Eléonore's letters
Las cartas de Eléonore

But what is this bundle of handwritten letters, filled with spelling mistakes and all adorned with wax seals and their colored silk ribbons? What treasure do we have here? Imagine, ladies and gentlemen, a collection of 43 handwritten letters, just like that! And not just any letters, as these are the correspondences addressed to her father by a figure of the high French nobility from the North of France, the Maréchale d'Hocquincourt herself!

Who exactly was this Maréchale d'Hocquincourt? Well, my friends, let me introduce Éléonore d'Estampes de Valençay, a woman with a destiny as fascinating as it is tumultuous. The daughter of Jacques d'Estampes, lord of Valençay and Happlaincourt, governor of Calais, she married in 1628 Charles de Monchy, Marquis d'Hocquincourt, Marshal of France, and governor general of Péronne, Montdidier, and Roye. Here is a characteristic marriage of the grand unions of that time, traditionally linking two great aristocratic families with converging interests.

These letters addressed to her father by Éléonore, before and after her marriage, invite us to experience her world for nearly twenty years. We discover a young girl full of innocence and childlike obedience, residing in Boran-sur-Oise. Then, over the letters, we see Éléonore grow and tackle more serious subjects, especially when she resides in Plainville or Paris. She talks about political rumors she hears, troop movements she observes, visits she receives, conflicts with her husband who abuses her dowry (what a horror!)... Ah, the joys of marriage!

But Éléonore doesn't just spread political rumors to her father or talk about her marital difficulties, no! She also conveys to the patriarch news about her family, especially the women who composed it. Her mother Louise Blondel de Joigny, her "life mother" (an appellation that probably refers to her nurse), her sister Charlotte, nun then abbess, her aunt, or family friends, etc. And she also reports information that could be useful to him in managing his affairs. One feels the importance of the role she plays in her family. And, married or not, it is invariably under her maiden name ("E. d'Estampes") that she signs her letters to her father, who annotates them as he receives them, indicating after her marriage her married name: "My daughter d'Hocquincourt." Just to make sure not to mess things up.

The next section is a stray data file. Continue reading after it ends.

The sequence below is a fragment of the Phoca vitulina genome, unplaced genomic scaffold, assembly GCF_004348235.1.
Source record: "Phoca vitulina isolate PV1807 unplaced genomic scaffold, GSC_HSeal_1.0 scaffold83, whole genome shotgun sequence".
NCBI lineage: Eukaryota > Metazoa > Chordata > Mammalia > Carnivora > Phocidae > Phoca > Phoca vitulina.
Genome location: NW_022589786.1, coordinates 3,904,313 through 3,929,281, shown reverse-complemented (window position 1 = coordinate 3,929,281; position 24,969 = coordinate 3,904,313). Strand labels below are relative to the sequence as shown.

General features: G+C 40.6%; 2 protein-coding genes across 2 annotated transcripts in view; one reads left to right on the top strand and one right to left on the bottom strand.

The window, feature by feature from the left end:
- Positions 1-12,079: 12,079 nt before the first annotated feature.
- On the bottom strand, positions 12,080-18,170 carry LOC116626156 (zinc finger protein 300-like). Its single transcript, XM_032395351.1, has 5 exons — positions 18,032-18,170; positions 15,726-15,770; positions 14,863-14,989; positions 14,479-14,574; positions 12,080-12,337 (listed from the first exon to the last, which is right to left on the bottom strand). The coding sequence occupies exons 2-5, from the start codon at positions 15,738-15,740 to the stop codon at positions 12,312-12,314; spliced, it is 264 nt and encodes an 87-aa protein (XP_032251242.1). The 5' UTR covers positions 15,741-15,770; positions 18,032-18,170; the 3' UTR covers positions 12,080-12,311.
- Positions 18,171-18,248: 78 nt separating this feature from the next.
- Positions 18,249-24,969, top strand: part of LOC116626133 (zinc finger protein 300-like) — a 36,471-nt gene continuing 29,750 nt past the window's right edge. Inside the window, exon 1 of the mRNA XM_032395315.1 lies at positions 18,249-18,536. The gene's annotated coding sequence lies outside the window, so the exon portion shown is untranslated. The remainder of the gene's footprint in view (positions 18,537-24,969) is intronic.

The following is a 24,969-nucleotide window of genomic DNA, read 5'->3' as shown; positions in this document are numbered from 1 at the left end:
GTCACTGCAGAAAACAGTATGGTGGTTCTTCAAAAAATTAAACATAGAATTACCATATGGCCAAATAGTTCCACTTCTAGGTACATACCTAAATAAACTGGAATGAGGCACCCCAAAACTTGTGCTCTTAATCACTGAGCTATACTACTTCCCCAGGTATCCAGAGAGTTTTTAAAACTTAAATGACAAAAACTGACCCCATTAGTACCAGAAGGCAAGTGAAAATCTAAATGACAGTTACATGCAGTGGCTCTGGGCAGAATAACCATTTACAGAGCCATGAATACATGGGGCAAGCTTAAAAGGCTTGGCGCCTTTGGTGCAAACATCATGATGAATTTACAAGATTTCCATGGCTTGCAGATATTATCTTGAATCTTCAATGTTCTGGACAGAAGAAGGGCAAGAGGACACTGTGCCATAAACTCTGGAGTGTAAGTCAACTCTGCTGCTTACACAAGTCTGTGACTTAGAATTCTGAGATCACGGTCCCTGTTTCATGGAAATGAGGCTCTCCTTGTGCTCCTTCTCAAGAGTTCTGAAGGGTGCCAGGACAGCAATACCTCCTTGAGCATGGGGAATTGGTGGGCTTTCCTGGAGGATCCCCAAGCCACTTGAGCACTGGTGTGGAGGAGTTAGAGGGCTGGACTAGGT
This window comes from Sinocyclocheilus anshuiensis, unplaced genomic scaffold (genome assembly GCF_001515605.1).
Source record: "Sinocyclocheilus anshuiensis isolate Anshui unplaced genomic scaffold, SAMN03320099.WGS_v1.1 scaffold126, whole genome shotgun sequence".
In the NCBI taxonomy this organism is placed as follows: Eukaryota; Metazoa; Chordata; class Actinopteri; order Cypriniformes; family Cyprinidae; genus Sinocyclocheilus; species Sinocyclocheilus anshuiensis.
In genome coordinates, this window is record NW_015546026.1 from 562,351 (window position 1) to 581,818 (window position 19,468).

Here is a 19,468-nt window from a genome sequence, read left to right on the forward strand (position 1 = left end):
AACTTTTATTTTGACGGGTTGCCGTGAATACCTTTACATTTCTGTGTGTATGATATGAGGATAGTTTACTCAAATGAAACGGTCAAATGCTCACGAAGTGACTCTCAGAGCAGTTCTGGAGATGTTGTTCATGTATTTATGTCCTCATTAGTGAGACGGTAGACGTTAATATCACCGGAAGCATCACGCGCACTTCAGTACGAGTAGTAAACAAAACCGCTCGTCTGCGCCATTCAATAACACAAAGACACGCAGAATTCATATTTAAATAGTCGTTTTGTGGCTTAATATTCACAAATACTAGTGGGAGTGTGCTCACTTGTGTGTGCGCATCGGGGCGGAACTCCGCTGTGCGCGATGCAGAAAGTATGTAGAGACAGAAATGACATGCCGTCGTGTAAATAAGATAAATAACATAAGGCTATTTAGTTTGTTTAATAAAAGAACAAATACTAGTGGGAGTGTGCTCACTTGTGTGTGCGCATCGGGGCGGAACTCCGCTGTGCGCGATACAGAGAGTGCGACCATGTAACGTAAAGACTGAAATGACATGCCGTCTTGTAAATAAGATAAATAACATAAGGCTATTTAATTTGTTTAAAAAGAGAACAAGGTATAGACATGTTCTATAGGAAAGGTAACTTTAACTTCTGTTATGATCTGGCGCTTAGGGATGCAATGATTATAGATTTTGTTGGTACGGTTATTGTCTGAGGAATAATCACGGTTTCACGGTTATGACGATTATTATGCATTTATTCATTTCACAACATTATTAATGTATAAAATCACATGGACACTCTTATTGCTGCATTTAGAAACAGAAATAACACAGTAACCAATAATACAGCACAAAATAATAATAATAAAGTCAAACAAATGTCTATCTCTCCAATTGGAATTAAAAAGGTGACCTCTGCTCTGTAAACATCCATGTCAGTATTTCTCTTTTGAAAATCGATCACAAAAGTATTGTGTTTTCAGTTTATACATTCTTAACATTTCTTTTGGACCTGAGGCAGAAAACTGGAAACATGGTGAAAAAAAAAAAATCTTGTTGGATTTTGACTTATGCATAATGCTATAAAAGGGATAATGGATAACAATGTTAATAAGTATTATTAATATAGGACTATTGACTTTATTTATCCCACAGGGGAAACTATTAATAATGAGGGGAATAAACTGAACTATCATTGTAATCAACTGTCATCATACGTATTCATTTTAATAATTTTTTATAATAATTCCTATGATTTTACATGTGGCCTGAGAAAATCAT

We can say it: Éléonore's life was not a long, quiet river. She was the mother of eight children, among whom... seven boys! Several of whom followed in the footsteps of their father and grandfather in the military career. And imagine that one day her husband decided (to please other women, they say) to betray the court of the King of France and join the Spanish in 1655... Nothing less! He ended up being killed in 1658 during the defense of Dunkirk for the Spanish, who held the city at that time. Widowed, Éléonore also had the misfortune of seeing two of her sons die in military operations, in 1665 and 1675. But she did not lose courage and launched a legal action in 1667 against the houses of Nesle and Montcavrel, to claim a sum owed to her. The Parliament almost immediately ruled in her favor, but the procedure seems to have been relaunched after her death in 1679... A true saga!

But back to our letters. They not only constitute a precious testimony to family life and the social role of women in the high French nobility but are also beautiful to read and... to look at! The wax seals, the colored silk ribbons, the handling of the French language, the formality with which they are imbued, and the charm of the formulas that Éléonore uses to express her feelings... everything is there to immerse us in the atmosphere of the time. And the spelling of these missives, practically nonexistent, does not reflect any negligence on the part of Léonore but rather her lack of academic training. This was still the case in her time for many women, regardless of their rank and condition. It only makes more moving these lines written to her father in the greatest ignorance of "aurtaugrafic" rules (which does not fail to attract her father's wrath).

In conclusion, dear readers, this collection of letters from the Maréchale d'Hocquincourt is a true historical treasure. They allow us to delve into the intimacy of a family of French warlords in the 17th century and unveil some realities of the lives of women within the sword nobility of that time. If you enjoy diving headfirst into documents that transport you several centuries back, at the risk of having a hard time coming back, Éléonore d'Estampes de Valençay is waiting for you... Feel free to write to her, we will forward the message !
posted by  Cecilie at  11:50 | comments [0]

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